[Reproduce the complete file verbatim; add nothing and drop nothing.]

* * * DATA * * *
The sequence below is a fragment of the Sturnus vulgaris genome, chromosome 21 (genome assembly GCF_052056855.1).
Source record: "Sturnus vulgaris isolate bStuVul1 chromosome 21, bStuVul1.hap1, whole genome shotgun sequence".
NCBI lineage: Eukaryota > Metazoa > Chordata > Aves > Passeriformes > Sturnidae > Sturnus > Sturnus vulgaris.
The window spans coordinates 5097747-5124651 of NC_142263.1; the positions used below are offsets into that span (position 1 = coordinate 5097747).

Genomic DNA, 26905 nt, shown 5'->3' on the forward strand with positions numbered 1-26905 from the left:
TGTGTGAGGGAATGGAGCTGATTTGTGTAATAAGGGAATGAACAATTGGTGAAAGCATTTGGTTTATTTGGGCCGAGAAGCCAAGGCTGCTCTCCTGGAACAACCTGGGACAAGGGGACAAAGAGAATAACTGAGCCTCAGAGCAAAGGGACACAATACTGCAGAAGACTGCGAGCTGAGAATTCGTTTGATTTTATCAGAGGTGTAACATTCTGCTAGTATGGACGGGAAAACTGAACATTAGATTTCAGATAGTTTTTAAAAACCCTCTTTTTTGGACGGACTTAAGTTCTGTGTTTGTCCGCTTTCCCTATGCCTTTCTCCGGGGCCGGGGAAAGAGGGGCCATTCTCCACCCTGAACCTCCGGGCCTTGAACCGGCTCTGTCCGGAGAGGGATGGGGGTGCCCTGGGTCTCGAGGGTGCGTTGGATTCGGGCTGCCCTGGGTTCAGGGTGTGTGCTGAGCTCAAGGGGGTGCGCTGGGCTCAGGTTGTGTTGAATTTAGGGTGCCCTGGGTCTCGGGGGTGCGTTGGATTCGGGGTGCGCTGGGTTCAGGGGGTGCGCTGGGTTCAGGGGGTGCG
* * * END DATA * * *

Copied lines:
The sequence below is a fragment of the Sturnus vulgaris genome, chromosome 21 (genome assembly GCF_052056855.1).
Source record: "Sturnus vulgaris isolate bStuVul1 chromosome 21, bStuVul1.hap1, whole genome shotgun sequence".
NCBI lineage: Eukaryota > Metazoa > Chordata > Aves > Passeriformes > Sturnidae > Sturnus > Sturnus vulgaris.
The window spans coordinates 5097747-5124651 of NC_142263.1; the positions used below are offsets into that span (position 1 = coordinate 5097747).

Genomic DNA, 26905 nt, shown 5'->3' on the forward strand with positions numbered 1-26905 from the left:
TGTGTGAGGGAATGGAGCTGATTTGTGTAATAAGGGAATGAACAATTGGTGAAAGCATTTGGTTTATTTGGGCCGAGAAGCCAAGGCTGCTCTCCTGGAACAACCTGGGACAAGGGGACAAAGAGAATAACTGAGCCTCAGAGCAAAGGGACACAATACTGCAGAAGACTGCGAGCTGAGAATTCGTTTGATTTTATCAGAGGTGTAACATTCTGCTAGTATGGACGGGAAAACTGAACATTAGATTTCAGATAGTTTTTAAAAACCCTCTTTTTTGGACGGACTTAAGTTCTGTGTTTGTCCGCTTTCCCTATGCCTTTCTCCGGGGCCGGGGAAAGAGGGGCCATTCTCCACCCTGAACCTCCGGGCCTTGAACCGGCTCTGTCCGGAGAGGGATGGGGGTGCCCTGGGTCTCGAGGGTGCGTTGGATTCGGGCTGCCCTGGGTTCAGGGTGTGTGCTGAGCTCAAGGGGGTGCGCTGGGCTCAGGTTGTGTTGAATTTAGGGTGCCCTGGGTCTCGGGGGTGCGTTGGATTCGGGGTGCGCTGGGTTCAGGGGGTGCGCTGGGTTCAGGGGGTGCG